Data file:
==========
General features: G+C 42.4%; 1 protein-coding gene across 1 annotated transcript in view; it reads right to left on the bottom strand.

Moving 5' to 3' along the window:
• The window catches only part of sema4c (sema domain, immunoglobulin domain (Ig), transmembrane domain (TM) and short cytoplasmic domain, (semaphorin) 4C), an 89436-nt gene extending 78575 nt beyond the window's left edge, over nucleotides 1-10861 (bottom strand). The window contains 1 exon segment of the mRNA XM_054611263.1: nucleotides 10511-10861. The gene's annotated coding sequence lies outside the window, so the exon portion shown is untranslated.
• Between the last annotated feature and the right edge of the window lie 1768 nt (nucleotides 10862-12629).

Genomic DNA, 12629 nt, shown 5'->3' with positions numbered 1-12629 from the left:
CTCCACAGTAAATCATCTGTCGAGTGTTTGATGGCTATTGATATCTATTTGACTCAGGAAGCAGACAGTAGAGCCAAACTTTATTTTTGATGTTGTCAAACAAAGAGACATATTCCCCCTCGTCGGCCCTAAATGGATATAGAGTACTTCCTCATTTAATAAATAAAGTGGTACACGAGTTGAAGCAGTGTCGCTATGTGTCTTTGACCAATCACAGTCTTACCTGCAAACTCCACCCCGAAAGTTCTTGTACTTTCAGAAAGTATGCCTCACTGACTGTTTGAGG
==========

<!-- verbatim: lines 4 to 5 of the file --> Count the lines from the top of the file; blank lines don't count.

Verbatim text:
• Between the last annotated feature and the right edge of the window lie 1768 nt (nucleotides 10862-12629).

Genomic DNA, 12629 nt, shown 5'->3' with positions numbered 1-12629 from the left: